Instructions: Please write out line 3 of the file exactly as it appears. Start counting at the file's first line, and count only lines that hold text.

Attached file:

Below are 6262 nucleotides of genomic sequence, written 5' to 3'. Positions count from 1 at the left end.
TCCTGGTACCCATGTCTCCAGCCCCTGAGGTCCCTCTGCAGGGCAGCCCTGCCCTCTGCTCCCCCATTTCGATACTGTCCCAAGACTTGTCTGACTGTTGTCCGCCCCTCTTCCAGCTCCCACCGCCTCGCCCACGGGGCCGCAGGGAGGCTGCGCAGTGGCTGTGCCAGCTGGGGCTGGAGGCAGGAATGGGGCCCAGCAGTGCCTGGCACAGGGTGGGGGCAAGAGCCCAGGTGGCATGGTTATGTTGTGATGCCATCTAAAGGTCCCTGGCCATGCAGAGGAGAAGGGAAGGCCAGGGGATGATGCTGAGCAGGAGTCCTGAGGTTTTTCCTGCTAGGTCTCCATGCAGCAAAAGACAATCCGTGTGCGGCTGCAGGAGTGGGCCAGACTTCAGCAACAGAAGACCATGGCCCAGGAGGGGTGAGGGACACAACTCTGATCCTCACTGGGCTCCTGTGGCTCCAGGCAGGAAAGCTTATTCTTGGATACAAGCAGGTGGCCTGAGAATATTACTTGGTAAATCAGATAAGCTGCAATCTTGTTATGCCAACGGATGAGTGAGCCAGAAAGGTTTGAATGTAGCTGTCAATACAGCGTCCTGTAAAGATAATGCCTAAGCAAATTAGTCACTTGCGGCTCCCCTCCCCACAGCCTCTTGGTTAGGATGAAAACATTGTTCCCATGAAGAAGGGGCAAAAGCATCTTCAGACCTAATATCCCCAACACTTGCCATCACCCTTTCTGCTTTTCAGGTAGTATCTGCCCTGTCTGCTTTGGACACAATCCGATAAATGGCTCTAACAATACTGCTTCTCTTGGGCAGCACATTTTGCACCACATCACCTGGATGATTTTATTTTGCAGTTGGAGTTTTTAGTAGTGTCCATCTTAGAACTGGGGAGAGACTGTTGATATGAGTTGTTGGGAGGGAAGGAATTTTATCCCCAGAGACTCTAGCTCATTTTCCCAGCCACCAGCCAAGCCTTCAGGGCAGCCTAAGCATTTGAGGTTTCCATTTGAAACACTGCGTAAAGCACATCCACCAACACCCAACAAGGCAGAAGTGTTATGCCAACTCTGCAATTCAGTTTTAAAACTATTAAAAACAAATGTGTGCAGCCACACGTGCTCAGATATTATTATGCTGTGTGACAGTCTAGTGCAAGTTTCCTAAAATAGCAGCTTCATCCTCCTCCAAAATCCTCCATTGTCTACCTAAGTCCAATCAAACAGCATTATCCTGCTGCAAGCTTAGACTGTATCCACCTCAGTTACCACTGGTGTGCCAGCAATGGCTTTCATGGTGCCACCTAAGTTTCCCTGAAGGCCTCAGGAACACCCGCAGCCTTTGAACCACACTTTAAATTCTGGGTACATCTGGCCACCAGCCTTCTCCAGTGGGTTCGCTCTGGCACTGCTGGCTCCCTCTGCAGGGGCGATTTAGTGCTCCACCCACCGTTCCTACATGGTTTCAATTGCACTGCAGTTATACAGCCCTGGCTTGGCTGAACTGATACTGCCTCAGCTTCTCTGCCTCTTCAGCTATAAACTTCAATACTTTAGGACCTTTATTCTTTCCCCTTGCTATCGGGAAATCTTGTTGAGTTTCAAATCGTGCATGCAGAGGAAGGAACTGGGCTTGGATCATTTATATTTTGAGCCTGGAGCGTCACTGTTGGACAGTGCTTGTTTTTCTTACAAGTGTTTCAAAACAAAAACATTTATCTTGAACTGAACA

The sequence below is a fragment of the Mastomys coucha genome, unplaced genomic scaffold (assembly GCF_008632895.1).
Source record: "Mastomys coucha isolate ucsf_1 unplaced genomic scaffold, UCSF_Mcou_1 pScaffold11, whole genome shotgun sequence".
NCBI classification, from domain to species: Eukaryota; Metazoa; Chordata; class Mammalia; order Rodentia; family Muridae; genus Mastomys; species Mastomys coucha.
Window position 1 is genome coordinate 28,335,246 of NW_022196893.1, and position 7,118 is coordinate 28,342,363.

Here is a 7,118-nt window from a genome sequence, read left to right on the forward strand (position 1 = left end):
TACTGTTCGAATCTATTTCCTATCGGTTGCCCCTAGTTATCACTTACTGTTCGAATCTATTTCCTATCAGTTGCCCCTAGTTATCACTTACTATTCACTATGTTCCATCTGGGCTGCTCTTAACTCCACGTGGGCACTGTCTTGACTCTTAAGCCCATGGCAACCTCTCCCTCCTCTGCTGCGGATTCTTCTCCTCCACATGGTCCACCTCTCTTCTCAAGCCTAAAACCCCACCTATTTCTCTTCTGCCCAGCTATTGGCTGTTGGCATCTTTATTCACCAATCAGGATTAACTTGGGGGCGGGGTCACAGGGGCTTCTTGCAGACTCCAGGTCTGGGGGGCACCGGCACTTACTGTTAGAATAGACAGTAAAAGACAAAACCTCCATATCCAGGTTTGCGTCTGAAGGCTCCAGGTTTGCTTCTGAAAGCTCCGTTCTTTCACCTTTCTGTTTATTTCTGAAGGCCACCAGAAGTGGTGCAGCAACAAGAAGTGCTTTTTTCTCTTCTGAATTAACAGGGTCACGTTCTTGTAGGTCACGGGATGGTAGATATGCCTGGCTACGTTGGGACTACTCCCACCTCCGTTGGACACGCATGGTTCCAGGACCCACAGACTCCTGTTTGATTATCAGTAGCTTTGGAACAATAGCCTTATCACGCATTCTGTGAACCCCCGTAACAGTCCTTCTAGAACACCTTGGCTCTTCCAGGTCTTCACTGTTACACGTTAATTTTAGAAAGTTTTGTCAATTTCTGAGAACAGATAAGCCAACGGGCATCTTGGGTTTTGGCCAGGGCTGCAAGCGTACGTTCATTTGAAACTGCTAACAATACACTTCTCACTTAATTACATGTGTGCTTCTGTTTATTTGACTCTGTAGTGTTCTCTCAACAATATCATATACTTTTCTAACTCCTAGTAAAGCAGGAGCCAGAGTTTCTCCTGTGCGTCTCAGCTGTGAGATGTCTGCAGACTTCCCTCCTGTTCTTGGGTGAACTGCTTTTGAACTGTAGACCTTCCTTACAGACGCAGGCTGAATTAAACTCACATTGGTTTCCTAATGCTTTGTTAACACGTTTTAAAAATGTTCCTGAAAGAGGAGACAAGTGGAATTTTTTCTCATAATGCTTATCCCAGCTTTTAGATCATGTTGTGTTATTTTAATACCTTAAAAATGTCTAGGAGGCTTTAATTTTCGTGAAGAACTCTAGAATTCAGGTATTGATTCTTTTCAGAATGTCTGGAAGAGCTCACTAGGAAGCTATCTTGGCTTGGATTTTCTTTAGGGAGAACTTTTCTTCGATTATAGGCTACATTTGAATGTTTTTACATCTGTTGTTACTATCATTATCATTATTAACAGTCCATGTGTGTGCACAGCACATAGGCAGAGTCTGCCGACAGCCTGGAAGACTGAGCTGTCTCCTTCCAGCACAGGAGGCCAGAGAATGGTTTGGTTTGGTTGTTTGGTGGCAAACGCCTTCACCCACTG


The sequence below is a fragment of the Mastomys coucha genome, unplaced genomic scaffold (assembly GCF_008632895.1).